Him: “Wow.  I’ve been on the opposite side – looking at the universe as inherently failure.”

Me: “I think it’s the same thing.”

Needless to say, I’m greatly looking forward to having the time and the space to really explore this notion.  Here’s what I’ve got so far…

Continue reading

A Story of Grace

Lately I’ve been writing fiction.  I’m having a great time with it.  It’s liberating, after spending so much time writing Memoir, to delve into a realm of complete creativity — to move from harvesting the patterns from my own experience into using those patterns as a foundation to weave something totally new – a telling of a story that is unprecedented.  And yet, even in its newness, it feels old; it feels connected to archetypes and patterns that are inherent in every aspect of this universe that we are playing in.

This new experiment of writing fiction has me pondering the notion that maybe there is, really, only one story, a story that all of creation is telling, and that every unique story – whether fact or fiction, is simply a thread in the web of this one, ultimate story.  Inside of this notion, the One Story, then, is the Ultimate Reality…is God/Spirit/The Divine/The Soul of the Universe…or whatever language works for you.

Let’s sink deeper into this concept of The Ultimate Reality perceived as Story: Continue reading

A case of the greys

Hello, again.

I missed blogging last week.  Do you know the expression “my eyes were bigger than my plate”?  Well, last week, my eyes were bigger than my schedule.  I just kept adding things in, all the while absolutely sure I’d be able to do all of it.  Turns out, I cannot squeeze more than 24 hours into a day.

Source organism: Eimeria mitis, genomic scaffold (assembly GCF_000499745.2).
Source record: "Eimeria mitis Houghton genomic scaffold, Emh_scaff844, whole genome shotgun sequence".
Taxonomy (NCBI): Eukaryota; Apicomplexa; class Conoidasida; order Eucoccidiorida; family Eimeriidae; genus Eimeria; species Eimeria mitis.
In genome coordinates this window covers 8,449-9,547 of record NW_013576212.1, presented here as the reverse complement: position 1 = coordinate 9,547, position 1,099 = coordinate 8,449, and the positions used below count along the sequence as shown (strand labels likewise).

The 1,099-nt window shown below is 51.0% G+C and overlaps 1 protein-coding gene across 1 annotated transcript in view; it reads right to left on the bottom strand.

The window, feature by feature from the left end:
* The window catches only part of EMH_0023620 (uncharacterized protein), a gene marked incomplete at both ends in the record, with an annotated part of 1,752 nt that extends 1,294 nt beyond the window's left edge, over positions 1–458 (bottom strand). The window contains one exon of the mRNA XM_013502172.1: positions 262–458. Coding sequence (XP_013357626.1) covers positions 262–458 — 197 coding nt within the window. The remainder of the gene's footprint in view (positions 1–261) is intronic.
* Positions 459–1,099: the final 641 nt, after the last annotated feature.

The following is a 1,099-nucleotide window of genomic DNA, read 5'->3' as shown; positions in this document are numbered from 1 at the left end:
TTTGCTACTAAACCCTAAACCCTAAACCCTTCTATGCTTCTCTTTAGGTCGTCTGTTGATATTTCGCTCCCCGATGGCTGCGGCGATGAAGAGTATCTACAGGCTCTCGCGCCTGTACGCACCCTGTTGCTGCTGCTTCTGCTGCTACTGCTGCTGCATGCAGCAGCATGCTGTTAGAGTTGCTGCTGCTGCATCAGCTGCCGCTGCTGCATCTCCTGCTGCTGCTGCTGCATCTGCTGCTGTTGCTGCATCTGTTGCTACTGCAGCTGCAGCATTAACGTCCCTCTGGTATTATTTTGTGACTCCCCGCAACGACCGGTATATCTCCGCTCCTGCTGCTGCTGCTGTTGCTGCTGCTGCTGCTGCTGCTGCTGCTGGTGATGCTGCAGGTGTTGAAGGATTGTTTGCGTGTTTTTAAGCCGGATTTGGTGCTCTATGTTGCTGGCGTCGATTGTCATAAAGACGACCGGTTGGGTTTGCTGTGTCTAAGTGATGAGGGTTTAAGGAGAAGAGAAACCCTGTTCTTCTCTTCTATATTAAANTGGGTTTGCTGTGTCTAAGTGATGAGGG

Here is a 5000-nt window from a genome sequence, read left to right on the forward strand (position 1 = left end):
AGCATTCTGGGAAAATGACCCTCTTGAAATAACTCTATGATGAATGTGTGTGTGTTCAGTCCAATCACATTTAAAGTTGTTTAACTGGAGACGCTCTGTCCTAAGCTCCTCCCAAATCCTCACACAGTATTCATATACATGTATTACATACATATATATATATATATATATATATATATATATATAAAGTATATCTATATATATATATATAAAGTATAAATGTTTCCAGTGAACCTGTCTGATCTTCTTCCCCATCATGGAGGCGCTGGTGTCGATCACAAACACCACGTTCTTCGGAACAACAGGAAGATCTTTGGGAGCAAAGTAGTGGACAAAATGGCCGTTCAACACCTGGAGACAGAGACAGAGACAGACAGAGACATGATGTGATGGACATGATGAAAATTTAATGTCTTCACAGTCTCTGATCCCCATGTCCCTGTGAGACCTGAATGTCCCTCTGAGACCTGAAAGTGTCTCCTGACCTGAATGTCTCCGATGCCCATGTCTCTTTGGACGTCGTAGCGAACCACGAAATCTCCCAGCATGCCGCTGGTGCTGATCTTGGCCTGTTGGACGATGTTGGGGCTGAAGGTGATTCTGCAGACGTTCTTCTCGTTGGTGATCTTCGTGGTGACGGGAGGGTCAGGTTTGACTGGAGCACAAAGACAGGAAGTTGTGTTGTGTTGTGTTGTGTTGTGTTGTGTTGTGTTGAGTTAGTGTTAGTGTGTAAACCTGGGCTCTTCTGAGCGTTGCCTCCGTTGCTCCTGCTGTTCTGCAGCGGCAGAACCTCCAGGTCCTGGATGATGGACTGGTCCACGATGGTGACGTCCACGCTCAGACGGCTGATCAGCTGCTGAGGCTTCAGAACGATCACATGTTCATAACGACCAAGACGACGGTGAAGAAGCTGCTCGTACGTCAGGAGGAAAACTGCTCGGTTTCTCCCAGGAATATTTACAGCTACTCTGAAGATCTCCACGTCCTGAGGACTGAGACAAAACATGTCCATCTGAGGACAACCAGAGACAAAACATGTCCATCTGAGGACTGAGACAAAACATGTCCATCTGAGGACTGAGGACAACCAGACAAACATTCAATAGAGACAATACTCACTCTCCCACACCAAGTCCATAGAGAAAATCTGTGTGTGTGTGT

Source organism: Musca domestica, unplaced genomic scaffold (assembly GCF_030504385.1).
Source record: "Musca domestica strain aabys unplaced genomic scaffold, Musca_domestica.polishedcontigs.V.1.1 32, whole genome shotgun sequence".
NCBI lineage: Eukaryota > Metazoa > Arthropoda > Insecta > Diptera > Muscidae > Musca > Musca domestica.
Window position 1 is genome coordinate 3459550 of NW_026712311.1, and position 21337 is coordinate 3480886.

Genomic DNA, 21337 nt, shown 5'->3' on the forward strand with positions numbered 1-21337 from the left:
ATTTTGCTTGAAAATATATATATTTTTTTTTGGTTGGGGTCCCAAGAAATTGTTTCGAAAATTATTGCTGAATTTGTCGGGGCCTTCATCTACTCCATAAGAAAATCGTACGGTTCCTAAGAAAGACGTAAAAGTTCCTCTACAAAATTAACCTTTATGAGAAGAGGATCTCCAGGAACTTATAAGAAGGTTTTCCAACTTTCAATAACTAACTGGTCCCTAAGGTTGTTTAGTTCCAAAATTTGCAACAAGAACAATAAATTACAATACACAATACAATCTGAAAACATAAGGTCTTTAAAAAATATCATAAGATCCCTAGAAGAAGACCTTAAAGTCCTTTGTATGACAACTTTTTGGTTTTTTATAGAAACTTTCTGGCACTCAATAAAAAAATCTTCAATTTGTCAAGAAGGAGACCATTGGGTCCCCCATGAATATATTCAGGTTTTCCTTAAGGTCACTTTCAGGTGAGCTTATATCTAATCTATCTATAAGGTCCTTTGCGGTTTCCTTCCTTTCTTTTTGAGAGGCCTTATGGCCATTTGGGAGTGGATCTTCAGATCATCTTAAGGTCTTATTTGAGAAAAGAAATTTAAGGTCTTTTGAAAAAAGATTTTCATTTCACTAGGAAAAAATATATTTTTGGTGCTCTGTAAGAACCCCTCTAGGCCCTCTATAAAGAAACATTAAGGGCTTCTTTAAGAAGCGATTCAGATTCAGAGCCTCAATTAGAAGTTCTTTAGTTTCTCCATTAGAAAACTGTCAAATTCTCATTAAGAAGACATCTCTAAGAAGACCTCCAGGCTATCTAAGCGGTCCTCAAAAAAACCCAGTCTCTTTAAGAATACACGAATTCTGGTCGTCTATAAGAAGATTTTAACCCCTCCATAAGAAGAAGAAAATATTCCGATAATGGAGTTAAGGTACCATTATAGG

It triggers my perfectionism, to miss a week.  And all my voices have to have their say about it — “How could I let my readers down?”  “Let them down?  Seriously? How egotistical is it to think anyone depends on my weekly post?”  “But…I made a commitment to blogging on Tuesdays.”  and on, and on, and on.

It’s a predictable path, culminating, of course, in the arrival of yesterday.  Another Tuesday.  And me, all tangled up in my head, feeling like I have nothing to write about.  Which is just silly.  In this whole wide world, there is always something to ponder, and in my life, if there’s something to think about there is something to write about.  Nevertheless, I spent yesterday hanging out in the greys.

And then I woke up cranky.  Irritable.  Out of sorts.

So I got myself out of bed, and into the shower, and dressed, and brought myself out to the diner.  Because sometimes a case of the greys requires a healthy dose of hot chocolate, and sometimes sitting at the diner with my laptop gets me to write when nothing else will.